Season one of the runaway hit Reservation Dogs was about a group of Muscogee Nation teens unpacking the suicide of one of their mates, Daniel, who killed himself before he and the crew could escape their Oklahoma surroundings and run away to California. Season two, currently unfolding, is a lesson in the power that grief plays in our ability to heal from trauma. Whereas the first season exudes an air of mystery over what happened to Daniel, in the second season, series creator Sterlin Harjo gives each character space to grieve and somehow find healing.

The first episode of the second season opens with Willie Jack (Paulina Alexis) sharing the latest gossip on what’s going on in the community. A tornado ripped through the town where the Rez Dogs live and Willie Jack feels responsible for it, convinced that all the wrong that hit the crew’s village was somehow a curse that she needs to reverse. Elora Danan (Devery Jacobs) has run away to California with a rival of the group, Jackie (Elva Guerra). Meanwhile, Bear (D’Pharaoh Woon-A-Tai) feels betrayed by Elora for leaving without him or the rest of the gang.

Healing takes place when Bear gets a job roofing and he’s paired up with Daniel’s father, Danny, who assures him that his friend’s suicide wasn’t his fault, that it was Danny and the other adults in Daniel’s life who failed him. Meanwhile, Elora returns home when she learns that her grandmother Mabel is ill and close to death. She not only confronts her friends’ sense of betrayal for abandoning them, but learns to forgive her own mother, Cookie, who died and forced her into living with Mabel. She comes closer to healing after bonding with a long-lost aunt, Tini, who (like Elora was trying to do) left home in the rear-view mirror years prior. Tini reminds Elora that she looks like her deceased mother.

The second season is not quite halfway through its 13 episodes, but the Rez Dogs have already made incredible progress in the face of immense grief. I’ll be sure to continue following along each Wednesday when a new episode streams on Hulu. — Serena Maria Daniels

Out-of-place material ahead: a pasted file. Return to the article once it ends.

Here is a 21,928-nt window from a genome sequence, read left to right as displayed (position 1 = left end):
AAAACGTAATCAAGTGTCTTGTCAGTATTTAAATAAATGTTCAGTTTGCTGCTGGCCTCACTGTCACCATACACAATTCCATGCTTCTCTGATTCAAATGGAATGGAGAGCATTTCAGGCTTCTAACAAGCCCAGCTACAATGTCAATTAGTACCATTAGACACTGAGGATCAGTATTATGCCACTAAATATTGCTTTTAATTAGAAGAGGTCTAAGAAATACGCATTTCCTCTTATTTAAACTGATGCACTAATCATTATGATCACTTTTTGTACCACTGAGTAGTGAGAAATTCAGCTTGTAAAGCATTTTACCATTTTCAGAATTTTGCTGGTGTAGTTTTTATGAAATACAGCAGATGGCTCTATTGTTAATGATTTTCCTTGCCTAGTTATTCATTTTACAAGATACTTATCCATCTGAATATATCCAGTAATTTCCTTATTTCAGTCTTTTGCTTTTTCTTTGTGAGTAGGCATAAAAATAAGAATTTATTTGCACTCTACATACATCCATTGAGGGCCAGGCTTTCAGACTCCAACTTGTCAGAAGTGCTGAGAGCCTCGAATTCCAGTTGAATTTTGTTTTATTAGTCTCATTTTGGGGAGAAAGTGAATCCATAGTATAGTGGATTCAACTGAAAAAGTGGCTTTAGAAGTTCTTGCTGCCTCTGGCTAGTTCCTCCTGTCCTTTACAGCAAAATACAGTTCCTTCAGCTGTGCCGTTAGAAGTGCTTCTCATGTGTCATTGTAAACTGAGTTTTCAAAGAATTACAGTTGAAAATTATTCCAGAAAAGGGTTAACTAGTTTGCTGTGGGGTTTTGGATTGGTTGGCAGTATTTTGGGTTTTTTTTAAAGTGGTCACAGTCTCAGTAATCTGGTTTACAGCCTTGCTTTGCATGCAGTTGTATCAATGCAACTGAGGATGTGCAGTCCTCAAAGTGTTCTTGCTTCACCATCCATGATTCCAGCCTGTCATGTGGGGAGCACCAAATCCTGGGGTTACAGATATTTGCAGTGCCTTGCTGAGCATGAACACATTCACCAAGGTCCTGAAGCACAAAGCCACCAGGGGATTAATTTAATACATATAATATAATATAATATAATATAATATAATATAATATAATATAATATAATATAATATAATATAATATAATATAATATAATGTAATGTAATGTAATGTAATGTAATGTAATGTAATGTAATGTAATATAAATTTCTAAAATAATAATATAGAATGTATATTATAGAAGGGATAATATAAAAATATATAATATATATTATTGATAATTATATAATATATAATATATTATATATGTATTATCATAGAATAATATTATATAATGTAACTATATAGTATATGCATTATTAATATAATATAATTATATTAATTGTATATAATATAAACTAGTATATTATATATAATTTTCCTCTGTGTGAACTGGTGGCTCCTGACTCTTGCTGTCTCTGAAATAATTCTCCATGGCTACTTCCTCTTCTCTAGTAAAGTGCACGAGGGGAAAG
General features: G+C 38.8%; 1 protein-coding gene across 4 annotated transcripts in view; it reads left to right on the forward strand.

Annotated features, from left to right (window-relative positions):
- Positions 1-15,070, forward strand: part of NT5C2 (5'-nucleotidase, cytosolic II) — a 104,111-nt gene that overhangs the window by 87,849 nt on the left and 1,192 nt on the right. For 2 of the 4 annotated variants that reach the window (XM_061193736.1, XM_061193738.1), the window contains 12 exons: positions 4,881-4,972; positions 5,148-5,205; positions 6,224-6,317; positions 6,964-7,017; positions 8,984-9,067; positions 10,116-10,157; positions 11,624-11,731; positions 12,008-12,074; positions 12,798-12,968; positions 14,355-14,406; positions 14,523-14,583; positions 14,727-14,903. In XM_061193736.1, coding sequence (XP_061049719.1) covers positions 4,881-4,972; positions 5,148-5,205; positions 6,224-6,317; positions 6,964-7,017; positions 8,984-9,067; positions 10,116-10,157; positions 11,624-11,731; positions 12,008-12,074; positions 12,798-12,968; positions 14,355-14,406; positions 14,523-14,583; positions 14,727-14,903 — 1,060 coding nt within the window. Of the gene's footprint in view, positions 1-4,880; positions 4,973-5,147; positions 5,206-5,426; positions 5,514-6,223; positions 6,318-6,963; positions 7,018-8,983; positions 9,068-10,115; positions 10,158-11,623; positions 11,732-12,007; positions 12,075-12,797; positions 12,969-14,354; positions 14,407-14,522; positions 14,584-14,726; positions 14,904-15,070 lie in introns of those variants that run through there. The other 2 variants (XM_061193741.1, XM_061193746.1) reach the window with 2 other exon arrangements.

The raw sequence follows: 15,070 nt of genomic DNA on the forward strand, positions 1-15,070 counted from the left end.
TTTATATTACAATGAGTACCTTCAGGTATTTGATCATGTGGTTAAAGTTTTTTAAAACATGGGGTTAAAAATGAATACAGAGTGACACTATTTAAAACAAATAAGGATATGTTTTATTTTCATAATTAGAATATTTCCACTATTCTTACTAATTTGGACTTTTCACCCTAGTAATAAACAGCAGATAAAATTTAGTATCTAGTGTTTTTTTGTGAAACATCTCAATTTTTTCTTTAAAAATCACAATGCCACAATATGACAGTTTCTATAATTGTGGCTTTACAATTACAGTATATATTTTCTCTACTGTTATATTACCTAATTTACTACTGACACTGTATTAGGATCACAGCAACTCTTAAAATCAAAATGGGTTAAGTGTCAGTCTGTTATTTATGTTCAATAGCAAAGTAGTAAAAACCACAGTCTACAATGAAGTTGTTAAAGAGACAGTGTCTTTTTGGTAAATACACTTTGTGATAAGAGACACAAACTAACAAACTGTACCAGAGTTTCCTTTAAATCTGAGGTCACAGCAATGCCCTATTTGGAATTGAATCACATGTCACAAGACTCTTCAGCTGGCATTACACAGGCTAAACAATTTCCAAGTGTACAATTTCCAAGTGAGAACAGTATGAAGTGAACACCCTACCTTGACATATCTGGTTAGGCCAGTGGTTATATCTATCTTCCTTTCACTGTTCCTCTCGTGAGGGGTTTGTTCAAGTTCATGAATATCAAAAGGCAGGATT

The Accepting-Your-Limitations Award: The Sandman (Netflix)

At the beginning of The Sandman, writer Neil Gaiman pulls off a neat trick: He takes the immortal, cosmically powerful being Dream—aka Lord Morpheus, Oneiros, the Sandman—and puts him in a prison.

It’s the best way to make Dream (Tom Sturridge) relatable for the rest of us mere mortals. And that’s the tension at the core of The Sandman: between the power of dreams (embodied by the character Dream) and the limitations imposed on everyone (including Dream) by the universe.

It’s an ambitious, complex story to tell. Gaiman famously pulled it off in the comic book—and the first season of the Netflix adaptation comes awfully close to matching that achievement.

In the first half of the season, Dream escapes his bondage—only to discover that he feels imprisoned by his purpose as caretaker of humankind’s collective unconscious. The theme comes most into focus in episode six, which consists mainly of a conversation between Dream and his big sister, Death.

The delightful, life-loving character of Death (played by Kirby Howell-Baptiste) embodies the ultimate limitation on life. “When the first living thing existed, I was there,” she says. “When the last living thing dies, I’ll put the chairs on the tables, turn off the lights, and lock the universe behind me when I leave.”

Death knows her place, and in this episode, her goal is to remind Dream of his. As Dream accompanies his sister on her errands, helping mortals make the transition from life to whatever comes next, he comes to accept his purpose, with all its limitations, just as mortals must accept what they are given. The cumulative effect is genuinely beautiful—and for me, unsettlingly comforting. — Jeremy Adam Smith

The Un-Macho Award: This Fool (Hulu)

Within the first couple of minutes of the opening of This Fool, which premiered August 12 on Hulu, it’s pretty clear that it’s poking holes into a fraught aspect of Latino culture: toxic masculinity.

“Studies show that the life expectancy of a gangster, on average, is 24 years old,” says Julio, the main character (played by series cocreator Chris Estrada), to a former gang member who’s looking to get his life together. “But the life expectancy of a punk-ass bitch? 76 years old.”

The show is set in South Central Los Angeles and Julio, with his penchant for pour-over coffee from his Chemex, gives off nerdy “whitewashed” Mexican vibes. Opposite to him is his cousin Luis (Frankie Quiñones), a bald-headed cholo who just got out of prison.